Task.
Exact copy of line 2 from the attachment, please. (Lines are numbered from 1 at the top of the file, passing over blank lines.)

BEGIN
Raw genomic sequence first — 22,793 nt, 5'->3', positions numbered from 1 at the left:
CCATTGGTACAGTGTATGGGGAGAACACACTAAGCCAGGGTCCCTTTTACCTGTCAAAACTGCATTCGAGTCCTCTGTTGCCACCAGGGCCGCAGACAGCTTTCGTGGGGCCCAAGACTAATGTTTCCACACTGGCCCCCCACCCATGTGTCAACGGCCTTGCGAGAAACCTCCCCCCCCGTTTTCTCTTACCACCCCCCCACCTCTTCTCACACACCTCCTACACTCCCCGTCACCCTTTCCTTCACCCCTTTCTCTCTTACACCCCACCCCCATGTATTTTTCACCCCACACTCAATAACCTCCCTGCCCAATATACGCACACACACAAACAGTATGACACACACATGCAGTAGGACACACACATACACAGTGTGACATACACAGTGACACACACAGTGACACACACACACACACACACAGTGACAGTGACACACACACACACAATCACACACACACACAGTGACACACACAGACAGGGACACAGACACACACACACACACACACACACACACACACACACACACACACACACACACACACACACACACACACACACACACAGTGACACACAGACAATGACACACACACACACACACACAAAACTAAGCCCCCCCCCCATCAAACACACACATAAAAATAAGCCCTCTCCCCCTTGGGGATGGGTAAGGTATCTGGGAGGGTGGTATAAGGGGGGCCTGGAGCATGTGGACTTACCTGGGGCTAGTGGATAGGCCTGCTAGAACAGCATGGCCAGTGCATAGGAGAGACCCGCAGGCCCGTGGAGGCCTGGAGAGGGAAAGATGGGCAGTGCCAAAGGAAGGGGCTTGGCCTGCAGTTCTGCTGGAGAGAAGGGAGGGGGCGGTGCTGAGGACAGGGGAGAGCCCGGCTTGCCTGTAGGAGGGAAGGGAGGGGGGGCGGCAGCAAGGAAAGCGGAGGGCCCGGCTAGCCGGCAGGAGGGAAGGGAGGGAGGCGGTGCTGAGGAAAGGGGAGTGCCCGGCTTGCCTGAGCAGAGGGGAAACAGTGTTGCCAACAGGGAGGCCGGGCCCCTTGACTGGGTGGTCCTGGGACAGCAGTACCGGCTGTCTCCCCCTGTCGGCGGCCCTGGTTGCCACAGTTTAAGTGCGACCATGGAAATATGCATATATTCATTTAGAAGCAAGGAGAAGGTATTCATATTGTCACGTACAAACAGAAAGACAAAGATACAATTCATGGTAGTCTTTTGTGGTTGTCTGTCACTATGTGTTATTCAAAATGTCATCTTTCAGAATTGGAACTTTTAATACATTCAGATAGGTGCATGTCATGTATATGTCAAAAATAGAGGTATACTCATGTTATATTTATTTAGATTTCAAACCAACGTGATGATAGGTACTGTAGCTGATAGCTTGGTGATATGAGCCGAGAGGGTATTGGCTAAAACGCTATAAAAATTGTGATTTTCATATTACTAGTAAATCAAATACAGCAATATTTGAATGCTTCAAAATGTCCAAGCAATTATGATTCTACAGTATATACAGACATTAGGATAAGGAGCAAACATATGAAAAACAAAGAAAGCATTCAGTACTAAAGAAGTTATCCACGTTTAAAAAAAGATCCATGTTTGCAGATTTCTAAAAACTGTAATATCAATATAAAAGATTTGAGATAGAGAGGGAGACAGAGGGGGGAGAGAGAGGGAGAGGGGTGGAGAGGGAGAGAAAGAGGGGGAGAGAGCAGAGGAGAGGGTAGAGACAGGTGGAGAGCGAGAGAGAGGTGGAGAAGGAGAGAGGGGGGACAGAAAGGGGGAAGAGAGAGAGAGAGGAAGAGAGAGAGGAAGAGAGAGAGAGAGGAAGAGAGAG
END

CCATTGGTACAGTGTATGGGGAGAACACACTAAGCCAGGGTCCCTTTTACCTGTCAAAACTGCATTCGAGTCCTCTGTTGCCACCAGGGCCGCAGACAGCTTTCGTGGGGCCCAAGACTAATGTTTCCACACTGGCCCCCCACCCATGTGTCAACGGCCTTGCGAGAAACCTCCCCCCCCGTTTTCTCTTACCACCCCCCCACCTCTTCTCACACACCTCCTACACTCCCCGTCACCCTTTCCTTCACCCCTTTCTCTCTTACACCCCACCCCCATGTATTTTTCACCCCACACTCAATAACCTCCCTGCCCAATATACGCACACACACAAACAGTATGACACACACATGCAGTAGGACACACACATACACAGTGTGACATACACAGTGACACACACAGTGACACACACACACACACACACAGTGACAGTGACACACACACACACAATCACACACACACACAGTGACACACACAGACAGGGACACAGACACACACACACACACACACACACACACACACACACACACACACACACACACACACACACACACACACACACACACAGTGACACACAGACAATGACACACACACACACACACACAAAACTAAGCCCCCCCCCCATCAAACACACACATAAAAATAAGCCCTCTCCCCCTTGGGGATGGGTAAGGTATCTGGGAGGGTGGTATAAGGGGGGCCTGGAGCATGTGGACTTACCTGGGGCTAGTGGATAGGCCTGCTAGAACAGCATGGCCAGTGCATAGGAGAGACCCGCAGGCCCGTGGAGGCCTGGAGAGGGAAAGATGGGCAGTGCCAAAGGAAGGGGCTTGGCCTGCAGTTCTGCTGGAGAGAAGGGAGGGGGCGGTGCTGAGGACAGGGGAGAGCCCGGCTTGCCTGTAGGAGGGAAGGGAGGGGGGGCGGCAGCAAGGAAAGCGGAGGGCCCGGCTAGCCGGCAGGAGGGAAGGGAGGGAGGCGGTGCTGAGGAAAGGGGAGTGCCCGGCTTGCCTGAGCAGAGGGGAAACAGTGTTGCCAACAGGGAGGCCGGGCCCCTTGACTGGGTGGTCCTGGGACAGCAGTACCGGCTGTCTCCCCCTGTCGGCGGCCCTGGTTGCCACAGTTTAAGTGCGACCATGGAAATATGCATATATTCATTTAGAAGCAAGGAGAAGGTATTCATATTGTCACGTACAAACAGAAAGACAAAGATACAATTCATGGTAGTCTTTTGTGGTTGTCTGTCACTATGTGTTATTCAAAATGTCATCTTTCAGAATTGGAACTTTTAATACATTCAGATAGGTGCATGTCATGTATATGTCAAAAATAGAGGTATACTCATGTTATATTTATTTAGATTTCAAACCAACGTGATGATAGGTACTGTAGCTGATAGCTTGGTGATATGAGCCGAGAGGGTATTGGCTAAAACGCTATAAAAATTGTGATTTTCATATTACTAGTAAATCAAATACAGCAATATTTGAATGCTTCAAAATGTCCAAGCAATTATGATTCTACAGTATATACAGACATTAGGATAAGGAGCAAACATATGAAAAACAAAGAAAGCATTCAGTACTAAAGAAGTTATCCACGTTTAAAAAAAGATCCATGTTTGCAGATTTCTAAAAACTGTAATATCAATATAAAAGATTTGAGATAGAGAGGGAGACAGAGGGGGGAGAGAGAGGGAGAGGGGTGGAGAGGGAGAGAAAGAGGGGGAGAGAGCAGAGGAGAGGGTAGAGACAGGTGGAGAGCGAGAGAGAGGTGGAGAAGGAGAGAGGGGGGACAGAAAGGGGGAAGAGAGAGAGAGAGGAAGAGAGAGAGGAAGAGAGAGAGAGAGGAAGAGAGAG